China's Semiconductor Manufacturing International has asked for approval from the United States to continue supplying Huawei Technologies Co Ltd, said the company on Tuesday.

September 15 is the time for the restrictions imposed by Washington in May on Huawei go into effect, where major semiconductor equipment vendors are barred to supply chips or provide service to Huawei.

Companies hoping to continue doing business with Huawei must now first receive a license from the U.S. government.

"SMIC is committed to compliance with all applicable U.S. export regulations and the intentions of the relevant governmental agencies.  To that end, we have submitted to BIS export license applications covering several Huawei products," a spokesperson told CGTN.

Taiwan Semiconductor Manufacturing Co Ltd, the most important manufacturer for Huawei's high-end mobile phone chipsets, said in July it would cease supplying Huawei come the deadline.

Micron Technology Inc, a maker of DRAM memory chips, also said it will no longer supply Huawei. Taiwanese chip designer MediaTek said last month it had applied for U.S. permission to continue supplying Huawei.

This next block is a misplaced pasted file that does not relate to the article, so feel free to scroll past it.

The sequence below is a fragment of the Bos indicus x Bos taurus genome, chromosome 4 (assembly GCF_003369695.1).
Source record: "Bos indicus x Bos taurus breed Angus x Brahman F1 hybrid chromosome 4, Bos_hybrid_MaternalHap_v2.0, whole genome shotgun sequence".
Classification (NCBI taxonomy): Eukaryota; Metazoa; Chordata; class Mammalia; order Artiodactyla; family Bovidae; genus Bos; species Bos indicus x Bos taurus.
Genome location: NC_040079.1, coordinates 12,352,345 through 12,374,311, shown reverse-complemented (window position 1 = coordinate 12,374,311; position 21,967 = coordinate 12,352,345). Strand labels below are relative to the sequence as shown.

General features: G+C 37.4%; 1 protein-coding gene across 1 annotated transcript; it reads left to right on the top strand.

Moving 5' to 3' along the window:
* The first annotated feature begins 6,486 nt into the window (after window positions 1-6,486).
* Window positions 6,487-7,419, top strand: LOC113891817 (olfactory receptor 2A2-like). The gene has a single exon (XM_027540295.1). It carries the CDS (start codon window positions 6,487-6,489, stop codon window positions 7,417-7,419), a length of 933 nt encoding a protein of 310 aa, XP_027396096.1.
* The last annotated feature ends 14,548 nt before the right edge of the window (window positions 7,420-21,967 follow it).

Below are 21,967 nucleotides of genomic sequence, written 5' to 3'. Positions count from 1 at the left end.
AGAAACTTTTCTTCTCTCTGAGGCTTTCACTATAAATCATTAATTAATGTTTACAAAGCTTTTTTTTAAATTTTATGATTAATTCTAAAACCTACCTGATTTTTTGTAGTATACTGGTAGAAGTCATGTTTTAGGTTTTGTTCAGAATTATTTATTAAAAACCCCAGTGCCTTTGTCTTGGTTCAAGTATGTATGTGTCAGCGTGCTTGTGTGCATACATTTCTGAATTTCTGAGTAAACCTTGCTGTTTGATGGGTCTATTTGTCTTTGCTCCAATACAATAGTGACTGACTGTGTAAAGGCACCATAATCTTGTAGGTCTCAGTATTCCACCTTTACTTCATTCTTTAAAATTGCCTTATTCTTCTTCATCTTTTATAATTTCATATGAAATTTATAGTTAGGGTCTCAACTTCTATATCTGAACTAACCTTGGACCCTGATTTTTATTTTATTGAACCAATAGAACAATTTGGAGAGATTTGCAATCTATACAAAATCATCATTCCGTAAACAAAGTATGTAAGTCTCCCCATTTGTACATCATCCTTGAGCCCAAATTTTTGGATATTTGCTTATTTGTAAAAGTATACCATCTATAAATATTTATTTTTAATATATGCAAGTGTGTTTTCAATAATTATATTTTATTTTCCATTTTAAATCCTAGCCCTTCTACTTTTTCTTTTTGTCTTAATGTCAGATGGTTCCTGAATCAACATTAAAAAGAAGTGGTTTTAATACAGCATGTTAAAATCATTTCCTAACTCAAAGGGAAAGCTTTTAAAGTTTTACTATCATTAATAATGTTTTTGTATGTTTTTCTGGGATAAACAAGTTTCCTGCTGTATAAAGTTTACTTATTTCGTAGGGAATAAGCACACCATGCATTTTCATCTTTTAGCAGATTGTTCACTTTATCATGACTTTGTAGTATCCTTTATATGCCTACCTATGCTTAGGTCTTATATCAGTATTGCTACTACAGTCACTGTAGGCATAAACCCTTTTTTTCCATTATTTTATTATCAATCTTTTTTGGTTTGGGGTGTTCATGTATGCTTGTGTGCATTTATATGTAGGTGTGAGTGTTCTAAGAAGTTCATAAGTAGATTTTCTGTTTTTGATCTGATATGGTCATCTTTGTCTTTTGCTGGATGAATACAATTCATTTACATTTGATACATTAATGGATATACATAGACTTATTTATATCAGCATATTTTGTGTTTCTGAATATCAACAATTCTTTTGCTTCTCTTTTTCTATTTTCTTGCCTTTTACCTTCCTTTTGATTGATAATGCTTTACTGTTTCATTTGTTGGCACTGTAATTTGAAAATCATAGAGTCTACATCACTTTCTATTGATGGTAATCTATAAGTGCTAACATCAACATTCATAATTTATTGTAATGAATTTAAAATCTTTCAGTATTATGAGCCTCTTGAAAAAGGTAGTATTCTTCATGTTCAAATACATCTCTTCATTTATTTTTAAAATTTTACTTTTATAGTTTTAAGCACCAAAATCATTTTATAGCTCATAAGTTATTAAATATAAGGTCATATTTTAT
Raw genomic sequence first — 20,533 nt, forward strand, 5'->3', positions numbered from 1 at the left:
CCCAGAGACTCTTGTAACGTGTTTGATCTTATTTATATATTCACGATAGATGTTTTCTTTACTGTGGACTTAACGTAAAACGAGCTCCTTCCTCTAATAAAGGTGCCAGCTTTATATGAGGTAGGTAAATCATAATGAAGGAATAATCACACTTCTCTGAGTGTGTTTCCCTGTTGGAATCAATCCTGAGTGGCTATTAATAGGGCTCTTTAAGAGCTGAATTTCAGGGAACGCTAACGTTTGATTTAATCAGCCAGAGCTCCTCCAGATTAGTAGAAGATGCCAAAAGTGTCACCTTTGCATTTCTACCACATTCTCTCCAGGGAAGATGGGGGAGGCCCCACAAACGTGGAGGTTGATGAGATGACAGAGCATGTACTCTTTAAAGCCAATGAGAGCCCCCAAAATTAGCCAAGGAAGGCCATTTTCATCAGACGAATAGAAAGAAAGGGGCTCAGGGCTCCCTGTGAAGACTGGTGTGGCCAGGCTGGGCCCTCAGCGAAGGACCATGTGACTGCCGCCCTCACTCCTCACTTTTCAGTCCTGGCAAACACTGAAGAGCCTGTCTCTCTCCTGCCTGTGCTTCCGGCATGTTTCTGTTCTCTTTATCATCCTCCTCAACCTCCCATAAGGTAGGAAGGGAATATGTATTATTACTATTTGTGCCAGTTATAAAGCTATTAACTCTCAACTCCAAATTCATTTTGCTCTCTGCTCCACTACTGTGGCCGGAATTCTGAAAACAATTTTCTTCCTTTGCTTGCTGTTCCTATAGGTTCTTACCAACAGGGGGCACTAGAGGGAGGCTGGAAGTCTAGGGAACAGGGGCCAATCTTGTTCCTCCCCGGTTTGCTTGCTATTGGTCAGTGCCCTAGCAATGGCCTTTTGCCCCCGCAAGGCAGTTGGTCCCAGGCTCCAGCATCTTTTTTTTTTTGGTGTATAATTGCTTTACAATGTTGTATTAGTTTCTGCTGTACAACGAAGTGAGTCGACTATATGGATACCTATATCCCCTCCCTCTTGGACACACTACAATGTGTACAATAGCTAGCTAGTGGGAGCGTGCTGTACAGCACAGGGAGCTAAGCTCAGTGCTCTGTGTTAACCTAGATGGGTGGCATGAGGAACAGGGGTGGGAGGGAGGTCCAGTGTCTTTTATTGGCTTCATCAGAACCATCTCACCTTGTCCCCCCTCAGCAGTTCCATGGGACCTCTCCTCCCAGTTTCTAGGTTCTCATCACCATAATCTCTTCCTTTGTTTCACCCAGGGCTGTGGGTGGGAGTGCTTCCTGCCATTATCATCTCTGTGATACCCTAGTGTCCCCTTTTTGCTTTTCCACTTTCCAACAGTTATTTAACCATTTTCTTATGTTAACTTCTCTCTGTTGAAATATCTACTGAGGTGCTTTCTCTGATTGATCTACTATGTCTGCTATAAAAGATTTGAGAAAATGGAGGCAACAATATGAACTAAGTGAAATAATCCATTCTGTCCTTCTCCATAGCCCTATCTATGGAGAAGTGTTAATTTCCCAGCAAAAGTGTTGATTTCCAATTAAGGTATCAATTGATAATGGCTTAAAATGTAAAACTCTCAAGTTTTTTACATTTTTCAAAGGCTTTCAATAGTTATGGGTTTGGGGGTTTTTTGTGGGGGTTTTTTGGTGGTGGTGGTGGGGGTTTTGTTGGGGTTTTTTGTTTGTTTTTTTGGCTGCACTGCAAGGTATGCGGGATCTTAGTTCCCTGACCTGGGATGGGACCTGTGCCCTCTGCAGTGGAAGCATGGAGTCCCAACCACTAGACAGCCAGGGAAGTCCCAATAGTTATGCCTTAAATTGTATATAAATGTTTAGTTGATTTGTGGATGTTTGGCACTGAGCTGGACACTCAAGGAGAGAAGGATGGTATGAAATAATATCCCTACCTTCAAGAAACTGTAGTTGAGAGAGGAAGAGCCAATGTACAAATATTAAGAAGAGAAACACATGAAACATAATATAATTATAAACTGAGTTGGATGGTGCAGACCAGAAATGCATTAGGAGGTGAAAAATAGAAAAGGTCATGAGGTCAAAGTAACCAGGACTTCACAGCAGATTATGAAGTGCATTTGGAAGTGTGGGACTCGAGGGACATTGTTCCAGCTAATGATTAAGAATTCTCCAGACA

Huawei is a major customer for SMIC and generates 20 percent of the foundry’s revenue, according to an analysis from Bernstein research.

SMIC makes a play at leading China's domestic chip production

The foundry is incapable of producing the most advanced chips in Huawei's Kirin mobile chipsets, however, and still relies on equipment from U.S. companies who may also cease servicing Huawei as the restrictions take effect.

SMIC itself has fallen under scrutiny from Washington. Earlier this month media reported that the Trump administration is considering placing restrictions on the company similar to those it placed on Huawei, barring U.S. companies from servicing and supplying it.